Kevin Bobal slid a tiny, nondescript plastic cup toward me.
It has a sweetness, he told me, referring to the clear liquid inside.
Bobal, who wore a grey flat cap and dark-rimmed glasses, watched as I got a nose of cotton candy and fresh-baked cookies, followed by a mouthful of sweet and smoky goodness.
So this is Tobago pepper, I said, blending question and declarative statement.
Bobal, who handles sales, and master distiller Chris Jude laughed and smiled. They knew I would like it.
Flying Pepper Vodka is the latest release from Fair Game Beverage Co. in Pittsboro, North Carolina, a member of the N.C. Distillers Association and just one of dozens of stops on the state’s Craft Distillers Trail, a partnership with the N.C. Department of Agriculture and Consumer Services.
On this Monday night, Jude and Bobal have set up shop at The Marshall Free House, a British-themed and -styled gastropub in Greensboro, North Carolina, featuring Jay Pierce, one of the best chefs anywhere.
The company’s name, says Jude, pays homage to the agricultural season and harvest, which dovetails into a season of fairs, fun and parties.
Fair Game makes fortified wines — such as Tipper Scuppernog and Port-style Ferris — using grapes from the Haw River Valley — as well as an apple brandy and a rum — made from sorghum that Jude grows — called No’lasses, distilled in an Alembic copper-pot still. An amber rum, aged about 15 months, is on the way, Jude says.
Members of the N.C. Distillers “use a variety of N.C. products, such as apples, corn, wheat, rye, honey and even sweet potatoes to create their spirits,” Paul Jones, media marketing specialist for the ag department and consumer services, has told me.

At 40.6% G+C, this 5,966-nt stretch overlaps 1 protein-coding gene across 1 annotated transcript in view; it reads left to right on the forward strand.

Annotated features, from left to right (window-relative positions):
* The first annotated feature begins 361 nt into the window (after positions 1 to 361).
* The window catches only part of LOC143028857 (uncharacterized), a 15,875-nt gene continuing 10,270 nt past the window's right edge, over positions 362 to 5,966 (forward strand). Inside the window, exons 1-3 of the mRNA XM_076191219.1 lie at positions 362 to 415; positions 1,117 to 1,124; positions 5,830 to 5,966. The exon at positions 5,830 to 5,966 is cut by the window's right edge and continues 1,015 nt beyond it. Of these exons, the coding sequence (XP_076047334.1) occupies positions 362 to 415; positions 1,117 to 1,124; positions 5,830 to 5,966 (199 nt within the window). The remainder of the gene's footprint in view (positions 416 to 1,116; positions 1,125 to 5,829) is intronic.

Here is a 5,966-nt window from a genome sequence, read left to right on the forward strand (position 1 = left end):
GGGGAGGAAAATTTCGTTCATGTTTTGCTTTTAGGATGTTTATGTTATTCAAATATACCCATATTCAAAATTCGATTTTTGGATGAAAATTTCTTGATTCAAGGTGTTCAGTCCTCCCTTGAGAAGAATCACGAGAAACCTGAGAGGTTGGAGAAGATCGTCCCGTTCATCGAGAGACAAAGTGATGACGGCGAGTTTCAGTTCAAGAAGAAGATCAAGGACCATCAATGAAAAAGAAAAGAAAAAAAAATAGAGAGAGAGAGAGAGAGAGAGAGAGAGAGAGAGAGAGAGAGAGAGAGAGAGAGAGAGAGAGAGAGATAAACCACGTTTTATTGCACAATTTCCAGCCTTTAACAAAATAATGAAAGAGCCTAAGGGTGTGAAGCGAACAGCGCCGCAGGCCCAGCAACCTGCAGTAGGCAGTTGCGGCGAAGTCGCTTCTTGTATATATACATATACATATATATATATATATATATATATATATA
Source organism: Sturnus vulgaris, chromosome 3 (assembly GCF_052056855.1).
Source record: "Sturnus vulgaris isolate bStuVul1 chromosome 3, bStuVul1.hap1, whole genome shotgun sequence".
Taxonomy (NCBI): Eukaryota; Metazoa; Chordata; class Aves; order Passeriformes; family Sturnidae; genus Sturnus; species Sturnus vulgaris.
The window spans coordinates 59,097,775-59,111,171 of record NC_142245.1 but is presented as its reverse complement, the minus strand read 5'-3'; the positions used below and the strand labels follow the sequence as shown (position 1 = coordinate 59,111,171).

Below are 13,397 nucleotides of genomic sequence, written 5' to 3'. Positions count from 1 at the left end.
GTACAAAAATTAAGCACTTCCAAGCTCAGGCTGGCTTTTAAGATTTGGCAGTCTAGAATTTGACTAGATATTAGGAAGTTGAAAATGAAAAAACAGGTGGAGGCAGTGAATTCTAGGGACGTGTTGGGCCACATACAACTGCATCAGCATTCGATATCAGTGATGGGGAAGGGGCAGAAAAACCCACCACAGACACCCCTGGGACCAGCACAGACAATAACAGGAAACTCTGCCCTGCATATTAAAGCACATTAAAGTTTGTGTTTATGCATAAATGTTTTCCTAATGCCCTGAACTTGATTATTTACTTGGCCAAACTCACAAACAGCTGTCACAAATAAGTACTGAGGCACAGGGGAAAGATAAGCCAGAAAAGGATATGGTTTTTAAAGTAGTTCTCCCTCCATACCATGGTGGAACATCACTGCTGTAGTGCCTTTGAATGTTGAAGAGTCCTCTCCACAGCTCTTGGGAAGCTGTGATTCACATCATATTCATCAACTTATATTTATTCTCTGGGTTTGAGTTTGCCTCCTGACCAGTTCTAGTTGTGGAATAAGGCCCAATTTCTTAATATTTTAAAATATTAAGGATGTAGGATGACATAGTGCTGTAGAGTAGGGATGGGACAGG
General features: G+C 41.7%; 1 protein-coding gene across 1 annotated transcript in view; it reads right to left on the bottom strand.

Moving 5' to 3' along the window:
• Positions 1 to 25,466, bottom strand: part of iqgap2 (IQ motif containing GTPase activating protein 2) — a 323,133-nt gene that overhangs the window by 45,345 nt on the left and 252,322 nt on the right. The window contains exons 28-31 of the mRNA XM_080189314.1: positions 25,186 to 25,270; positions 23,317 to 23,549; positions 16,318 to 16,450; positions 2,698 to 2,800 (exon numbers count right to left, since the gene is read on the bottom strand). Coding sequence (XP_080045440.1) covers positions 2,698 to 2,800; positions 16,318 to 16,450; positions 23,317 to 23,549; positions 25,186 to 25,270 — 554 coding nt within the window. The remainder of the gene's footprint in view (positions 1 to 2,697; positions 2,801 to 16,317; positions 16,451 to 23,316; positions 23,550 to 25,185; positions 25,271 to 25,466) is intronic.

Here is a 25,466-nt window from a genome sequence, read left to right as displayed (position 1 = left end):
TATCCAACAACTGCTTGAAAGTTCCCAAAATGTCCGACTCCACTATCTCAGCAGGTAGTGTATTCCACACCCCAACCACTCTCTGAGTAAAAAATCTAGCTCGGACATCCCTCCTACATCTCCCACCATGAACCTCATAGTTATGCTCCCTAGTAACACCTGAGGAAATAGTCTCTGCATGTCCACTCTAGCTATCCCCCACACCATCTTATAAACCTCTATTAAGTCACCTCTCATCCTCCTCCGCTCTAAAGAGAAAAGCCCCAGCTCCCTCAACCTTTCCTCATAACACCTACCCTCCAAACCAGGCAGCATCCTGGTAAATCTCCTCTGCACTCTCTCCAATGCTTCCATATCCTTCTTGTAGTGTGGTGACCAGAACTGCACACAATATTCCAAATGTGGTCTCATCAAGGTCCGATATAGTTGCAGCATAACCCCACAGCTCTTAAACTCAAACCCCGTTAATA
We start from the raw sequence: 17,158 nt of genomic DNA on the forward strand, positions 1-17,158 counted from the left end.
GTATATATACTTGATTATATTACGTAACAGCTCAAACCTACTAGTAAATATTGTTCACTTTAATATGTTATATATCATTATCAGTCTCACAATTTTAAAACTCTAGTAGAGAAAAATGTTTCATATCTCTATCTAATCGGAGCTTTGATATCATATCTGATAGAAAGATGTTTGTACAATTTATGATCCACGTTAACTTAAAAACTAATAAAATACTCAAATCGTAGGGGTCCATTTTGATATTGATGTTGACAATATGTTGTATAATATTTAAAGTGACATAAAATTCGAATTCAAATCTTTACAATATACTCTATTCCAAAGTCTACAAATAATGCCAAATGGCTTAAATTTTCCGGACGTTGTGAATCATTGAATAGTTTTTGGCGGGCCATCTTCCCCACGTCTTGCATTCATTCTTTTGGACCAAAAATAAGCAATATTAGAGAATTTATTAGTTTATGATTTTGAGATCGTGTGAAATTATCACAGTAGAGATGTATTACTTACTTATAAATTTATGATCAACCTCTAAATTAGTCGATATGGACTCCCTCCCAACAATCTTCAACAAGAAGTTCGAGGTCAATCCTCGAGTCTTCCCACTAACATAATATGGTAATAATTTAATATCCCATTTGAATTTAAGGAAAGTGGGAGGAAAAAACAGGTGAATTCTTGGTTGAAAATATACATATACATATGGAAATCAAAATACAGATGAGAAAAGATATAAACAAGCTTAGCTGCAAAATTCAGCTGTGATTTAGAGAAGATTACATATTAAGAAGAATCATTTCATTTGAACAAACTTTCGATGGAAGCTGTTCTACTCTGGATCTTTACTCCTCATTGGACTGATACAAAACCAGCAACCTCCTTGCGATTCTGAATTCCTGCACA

“We use North Carolina agriculture in all the things we’re producing, ” Bobal says.
On this night, it was all about the pepper.
Waitresses in kilts split their time offering sublime appetizers and six unique cocktails, all highlighting the Flying Pepper vodka, which uses as its base North-Carolina-grown organic soft red wheat vodka from the TOPO distillery in Chapel Hill.
The Tobago pepper, also known as aji dulce, looks and smells a bit like the wickedly hot habanero, but it’s exceedingly milder and super flavorful. Bobal likens the taste of the raw pepper — supplied to Fair Game by several North Carolina farms — to a stick of Juicy Fruit gum.
“There’s really no other vodka out there on the market quite like this,” he says. “When you see a pepper vodka on the shelf, typically it’s something that’s going after a spice or a big black pepper flavor. No one’s capturing this type of flavor profile.”
Well, aside from Fair Game and the distiller, Jude, who, some six years ago, learned about the pepper from a farmer whose property lies adjacent to the distillery. Jude took the unique and rare fruit to his liquid lab.
The majority of Fair Game’s wines and spirits are aged in white oak Bourbon barrels. Aging, by definition, takes time, so Jude and his partners went to work on an un-aged spirit, and a natural progression ensued.
“To me, sorghum and the aji dulce, or Tobago pepper, are two of my favorite foods,” Jude says. “It (the Tobago) just works so well in the vodka.”
Flying Pepper is available throughout North Carolina — mostly in the metro areas — and Fair Game is looking to place it in stores in, for example, South Carolina, Atlanta and Washington, D.C. It’s a good bet the so–called “big boys” will soon, in their best effort toward imitation, order Tobagos by the truckload.
So be it.
Says Bobal, “It will never be a Flying Pepper.”
Email John Trump at firstname.lastname@example.org, and see more on halfwaysouth.com